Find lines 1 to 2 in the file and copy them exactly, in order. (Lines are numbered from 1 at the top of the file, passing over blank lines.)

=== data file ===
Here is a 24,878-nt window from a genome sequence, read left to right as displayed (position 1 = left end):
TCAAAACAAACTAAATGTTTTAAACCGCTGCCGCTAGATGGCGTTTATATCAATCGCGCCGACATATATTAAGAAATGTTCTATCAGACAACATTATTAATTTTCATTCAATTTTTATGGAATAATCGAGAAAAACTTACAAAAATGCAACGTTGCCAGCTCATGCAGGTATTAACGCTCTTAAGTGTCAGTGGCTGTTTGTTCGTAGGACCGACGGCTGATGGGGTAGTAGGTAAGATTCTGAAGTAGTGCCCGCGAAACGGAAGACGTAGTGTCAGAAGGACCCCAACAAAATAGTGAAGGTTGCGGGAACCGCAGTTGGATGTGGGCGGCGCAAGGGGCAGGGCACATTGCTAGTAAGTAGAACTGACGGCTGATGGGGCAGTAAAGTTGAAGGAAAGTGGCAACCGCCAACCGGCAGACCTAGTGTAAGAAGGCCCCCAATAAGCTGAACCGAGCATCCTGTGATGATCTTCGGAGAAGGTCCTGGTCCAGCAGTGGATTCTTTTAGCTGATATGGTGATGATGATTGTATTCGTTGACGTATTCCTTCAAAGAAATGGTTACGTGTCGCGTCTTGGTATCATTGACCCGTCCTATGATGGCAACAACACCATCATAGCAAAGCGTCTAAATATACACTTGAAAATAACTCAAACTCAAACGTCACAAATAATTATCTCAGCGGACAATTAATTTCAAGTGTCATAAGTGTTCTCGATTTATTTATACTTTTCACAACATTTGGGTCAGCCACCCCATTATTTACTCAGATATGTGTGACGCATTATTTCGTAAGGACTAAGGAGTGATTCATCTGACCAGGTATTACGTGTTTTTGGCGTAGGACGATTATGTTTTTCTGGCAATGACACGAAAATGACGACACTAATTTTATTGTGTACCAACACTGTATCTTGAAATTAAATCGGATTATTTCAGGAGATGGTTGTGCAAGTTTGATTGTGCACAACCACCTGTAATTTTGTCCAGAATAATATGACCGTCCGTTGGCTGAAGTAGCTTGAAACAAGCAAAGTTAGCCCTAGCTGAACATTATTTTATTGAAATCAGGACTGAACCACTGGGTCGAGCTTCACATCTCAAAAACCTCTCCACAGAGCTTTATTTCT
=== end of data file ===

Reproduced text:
Here is a 24,878-nt window from a genome sequence, read left to right as displayed (position 1 = left end):
TCAAAACAAACTAAATGTTTTAAACCGCTGCCGCTAGATGGCGTTTATATCAATCGCGCCGACATATATTAAGAAATGTTCTATCAGACAACATTATTAATTTTCATTCAATTTTTATGGAATAATCGAGAAAAACTTACAAAAATGCAACGTTGCCAGCTCATGCAGGTATTAACGCTCTTAAGTGTCAGTGGCTGTTTGTTCGTAGGACCGACGGCTGATGGGGTAGTAGGTAAGATTCTGAAGTAGTGCCCGCGAAACGGAAGACGTAGTGTCAGAAGGACCCCAACAAAATAGTGAAGGTTGCGGGAACCGCAGTTGGATGTGGGCGGCGCAAGGGGCAGGGCACATTGCTAGTAAGTAGAACTGACGGCTGATGGGGCAGTAAAGTTGAAGGAAAGTGGCAACCGCCAACCGGCAGACCTAGTGTAAGAAGGCCCCCAATAAGCTGAACCGAGCATCCTGTGATGATCTTCGGAGAAGGTCCTGGTCCAGCAGTGGATTCTTTTAGCTGATATGGTGATGATGATTGTATTCGTTGACGTATTCCTTCAAAGAAATGGTTACGTGTCGCGTCTTGGTATCATTGACCCGTCCTATGATGGCAACAACACCATCATAGCAAAGCGTCTAAATATACACTTGAAAATAACTCAAACTCAAACGTCACAAATAATTATCTCAGCGGACAATTAATTTCAAGTGTCATAAGTGTTCTCGATTTATTTATACTTTTCACAACATTTGGGTCAGCCACCCCATTATTTACTCAGATATGTGTGACGCATTATTTCGTAAGGACTAAGGAGTGATTCATCTGACCAGGTATTACGTGTTTTTGGCGTAGGACGATTATGTTTTTCTGGCAATGACACGAAAATGACGACACTAATTTTATTGTGTACCAACACTGTATCTTGAAATTAAATCGGATTATTTCAGGAGATGGTTGTGCAAGTTTGATTGTGCACAACCACCTGTAATTTTGTCCAGAATAATATGACCGTCCGTTGGCTGAAGTAGCTTGAAACAAGCAAAGTTAGCCCTAGCTGAACATTATTTTATTGAAATCAGGACTGAACCACTGGGTCGAGCTTCACATCTCAAAAACCTCTCCACAGAGCTTTATTTCT